IT Management

How Can a Technology Leader Motivate Valuable Action Within an Organization

Often I find myself thinking, “how can a technology leader motivate valuable action within an organization?”

To understand why I ponder this topic, you need to know about a belief that I hold to be true.

I believe that happiness begets motivation; which is very personal and therefore unique to an individual. It requires people to play an active part in planning their own path. It requires leaders to help people uncover opportunities that contribute to happiness while keeping focus on how they fit into the overall roadmap of a company.

This simple concept has guided me as a leader for quite sometime. Fortunately, technology offers a fertile ground to allow individuals to discover their path while contributing to a greater goal. In every technology organization, we get the opportunity to:

  • Think analytically

  • Explore and experiment

  • Grow our emotional intelligence

  • Be creative

  • Collaborate

  • Practice

Assuming we know the above is (at least partially) a true foundational list of motivational drivers, technology leaders can’t simply say, “go be creative” or “think analytically” – it’s not effective. We need to be transformers.

At this point in my professional life, I have observed (often up close and personally) three types of leaders:


Business leaders know everything about a business, including where the highest impact jobs exist and, therefore, opportunities for people to add value.


People leaders know everything about people and teams - strengths, weakness and ambitions. They understand the daily balance (struggle, really) that individuals achieve between adding value and growing professionally.


Transformational leaders are a (very) unique combination of the two. Transformers not only know how to identify roles where individuals add immediate value within an organization, they are also acutely aware of how roles change over time and the impact change has on building or decaying a person's motivational foundation.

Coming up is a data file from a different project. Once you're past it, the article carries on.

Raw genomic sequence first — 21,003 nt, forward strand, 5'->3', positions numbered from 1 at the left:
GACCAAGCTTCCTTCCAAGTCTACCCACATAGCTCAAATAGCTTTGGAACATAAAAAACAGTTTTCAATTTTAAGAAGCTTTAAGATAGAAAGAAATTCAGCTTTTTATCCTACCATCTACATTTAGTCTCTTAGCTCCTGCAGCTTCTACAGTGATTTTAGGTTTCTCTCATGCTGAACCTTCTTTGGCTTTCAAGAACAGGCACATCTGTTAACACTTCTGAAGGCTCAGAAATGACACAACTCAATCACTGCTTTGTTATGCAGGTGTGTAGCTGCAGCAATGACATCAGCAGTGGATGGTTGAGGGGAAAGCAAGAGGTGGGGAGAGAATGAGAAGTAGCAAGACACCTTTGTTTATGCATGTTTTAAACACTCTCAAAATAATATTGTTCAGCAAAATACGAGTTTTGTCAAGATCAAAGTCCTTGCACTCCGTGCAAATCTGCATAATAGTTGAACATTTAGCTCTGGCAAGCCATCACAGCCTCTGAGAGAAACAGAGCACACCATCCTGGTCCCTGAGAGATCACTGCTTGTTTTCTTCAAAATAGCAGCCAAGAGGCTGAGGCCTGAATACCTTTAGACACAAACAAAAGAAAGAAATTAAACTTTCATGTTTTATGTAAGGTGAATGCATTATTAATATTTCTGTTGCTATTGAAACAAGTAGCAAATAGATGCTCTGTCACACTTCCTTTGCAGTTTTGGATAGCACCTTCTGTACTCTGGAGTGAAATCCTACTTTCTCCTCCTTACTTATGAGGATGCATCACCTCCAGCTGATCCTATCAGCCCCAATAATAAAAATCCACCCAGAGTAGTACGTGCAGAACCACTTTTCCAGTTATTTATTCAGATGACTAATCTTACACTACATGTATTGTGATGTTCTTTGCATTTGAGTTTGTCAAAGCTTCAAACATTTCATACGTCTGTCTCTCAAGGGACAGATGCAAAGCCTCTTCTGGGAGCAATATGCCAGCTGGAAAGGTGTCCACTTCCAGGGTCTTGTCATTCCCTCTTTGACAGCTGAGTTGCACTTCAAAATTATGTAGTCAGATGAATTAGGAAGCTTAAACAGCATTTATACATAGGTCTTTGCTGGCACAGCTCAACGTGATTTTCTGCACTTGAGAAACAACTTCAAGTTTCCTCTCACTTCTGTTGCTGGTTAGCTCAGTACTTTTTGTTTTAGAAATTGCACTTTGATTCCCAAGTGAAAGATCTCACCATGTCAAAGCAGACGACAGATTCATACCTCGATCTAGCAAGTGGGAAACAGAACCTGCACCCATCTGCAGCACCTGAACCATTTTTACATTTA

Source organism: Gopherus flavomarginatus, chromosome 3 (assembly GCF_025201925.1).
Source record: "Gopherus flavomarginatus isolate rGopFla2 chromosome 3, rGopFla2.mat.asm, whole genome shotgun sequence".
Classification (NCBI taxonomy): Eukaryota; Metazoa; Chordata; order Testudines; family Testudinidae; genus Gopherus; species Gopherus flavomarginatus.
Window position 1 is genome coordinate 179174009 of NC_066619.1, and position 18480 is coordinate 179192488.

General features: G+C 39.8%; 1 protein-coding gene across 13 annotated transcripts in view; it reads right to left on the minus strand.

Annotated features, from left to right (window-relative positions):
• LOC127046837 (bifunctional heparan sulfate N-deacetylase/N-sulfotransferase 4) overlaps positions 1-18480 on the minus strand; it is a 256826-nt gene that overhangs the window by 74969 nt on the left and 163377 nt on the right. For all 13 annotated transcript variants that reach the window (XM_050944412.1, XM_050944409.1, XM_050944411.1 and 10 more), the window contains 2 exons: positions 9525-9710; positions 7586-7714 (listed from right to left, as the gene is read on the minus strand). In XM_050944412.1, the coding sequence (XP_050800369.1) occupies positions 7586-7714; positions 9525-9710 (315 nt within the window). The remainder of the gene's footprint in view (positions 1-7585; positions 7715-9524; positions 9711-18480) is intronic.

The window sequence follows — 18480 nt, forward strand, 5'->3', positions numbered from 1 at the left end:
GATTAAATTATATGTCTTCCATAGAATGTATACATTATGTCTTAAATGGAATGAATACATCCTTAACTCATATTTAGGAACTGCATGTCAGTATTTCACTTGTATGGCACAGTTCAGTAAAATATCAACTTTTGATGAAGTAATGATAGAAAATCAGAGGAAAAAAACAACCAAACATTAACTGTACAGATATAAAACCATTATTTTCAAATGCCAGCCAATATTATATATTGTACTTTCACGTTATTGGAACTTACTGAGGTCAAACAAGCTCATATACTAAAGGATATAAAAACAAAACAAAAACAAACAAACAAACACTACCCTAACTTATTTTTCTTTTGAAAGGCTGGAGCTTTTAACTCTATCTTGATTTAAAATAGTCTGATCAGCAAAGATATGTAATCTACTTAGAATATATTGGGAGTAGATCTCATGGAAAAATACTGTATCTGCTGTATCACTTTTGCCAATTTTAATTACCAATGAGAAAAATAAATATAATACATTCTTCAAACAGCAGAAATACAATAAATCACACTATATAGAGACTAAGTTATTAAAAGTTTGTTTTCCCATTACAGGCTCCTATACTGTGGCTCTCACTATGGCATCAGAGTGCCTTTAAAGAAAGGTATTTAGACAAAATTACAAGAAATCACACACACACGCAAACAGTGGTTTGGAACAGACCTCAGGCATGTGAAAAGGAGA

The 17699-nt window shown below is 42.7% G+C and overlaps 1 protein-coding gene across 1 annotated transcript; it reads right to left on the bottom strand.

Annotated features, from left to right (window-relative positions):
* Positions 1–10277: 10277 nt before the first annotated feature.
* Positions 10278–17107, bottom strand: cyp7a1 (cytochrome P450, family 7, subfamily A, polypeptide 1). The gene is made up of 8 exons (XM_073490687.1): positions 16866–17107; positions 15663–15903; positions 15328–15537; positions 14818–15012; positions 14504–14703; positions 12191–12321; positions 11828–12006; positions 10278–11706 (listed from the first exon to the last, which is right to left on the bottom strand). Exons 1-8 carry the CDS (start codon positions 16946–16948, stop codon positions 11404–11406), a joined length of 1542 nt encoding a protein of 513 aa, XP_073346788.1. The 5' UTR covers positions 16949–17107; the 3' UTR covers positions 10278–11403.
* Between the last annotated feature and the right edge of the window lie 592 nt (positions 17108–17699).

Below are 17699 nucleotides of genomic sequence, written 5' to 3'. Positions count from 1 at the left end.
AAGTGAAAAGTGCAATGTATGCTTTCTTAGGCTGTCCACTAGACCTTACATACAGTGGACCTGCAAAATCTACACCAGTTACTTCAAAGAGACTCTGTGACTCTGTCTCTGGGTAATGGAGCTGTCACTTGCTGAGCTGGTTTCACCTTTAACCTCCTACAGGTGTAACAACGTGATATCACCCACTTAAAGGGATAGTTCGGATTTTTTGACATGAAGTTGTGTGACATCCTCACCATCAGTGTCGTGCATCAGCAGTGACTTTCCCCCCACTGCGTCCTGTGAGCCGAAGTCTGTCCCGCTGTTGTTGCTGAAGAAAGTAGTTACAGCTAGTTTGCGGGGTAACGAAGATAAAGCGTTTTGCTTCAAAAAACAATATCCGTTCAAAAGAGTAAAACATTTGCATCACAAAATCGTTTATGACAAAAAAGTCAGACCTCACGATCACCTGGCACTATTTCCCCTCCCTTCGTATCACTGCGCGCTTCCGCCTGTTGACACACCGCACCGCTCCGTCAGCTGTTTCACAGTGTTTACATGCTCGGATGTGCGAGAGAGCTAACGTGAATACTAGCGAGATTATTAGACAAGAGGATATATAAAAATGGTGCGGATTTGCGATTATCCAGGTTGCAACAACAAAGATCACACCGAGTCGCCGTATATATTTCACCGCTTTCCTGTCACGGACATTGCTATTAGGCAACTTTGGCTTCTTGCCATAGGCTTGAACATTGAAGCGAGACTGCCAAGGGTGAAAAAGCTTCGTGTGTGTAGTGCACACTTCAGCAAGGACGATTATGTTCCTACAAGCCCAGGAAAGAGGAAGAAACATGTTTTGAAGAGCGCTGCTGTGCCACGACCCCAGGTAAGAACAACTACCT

Early on, I believed that only transformational leaders were important to a business and we should all strive to transform; perhaps because that’s precisely what technology intends.

While I believe that technology leaders need to be transformational, I now understand the need for all three types of leaders as representations of three parts of the business.

The first (business leadership) represents the growth of a company – where we are headed. The second (people leadership) represents the foundation of a businesses capability – where we are. The last (transformers) represents the way forward – how we will get there.

All three are necessary. However, the transformer often has a very unique challenge because he/she does not control the starting or finishing line (if there are such things in business). The transformer needs to strike a balance between people and business WHILE ALSO plotting a way forward.

Being a technologist (and thus a transformer) offers many challenges, however there is a very silver lining. Technology leaders directly influence (if not outright control) “how” we move forward through a company’s roadmap. Given this authority, we also command the latitude of creating the framework (environment and practices) that will get us there.

While designing that framework, the wise transformer will consider the motivational foundation of the unique individuals that we lead.



Nearly 20 years ago CJ began developing and was hooked. Not necessarily on the art of software development, but the dynamic of the teams and processes that make or break projects. He has held leadership roles at some of Chicago’s most innovative tech companies and has launched various successful ventures of his own.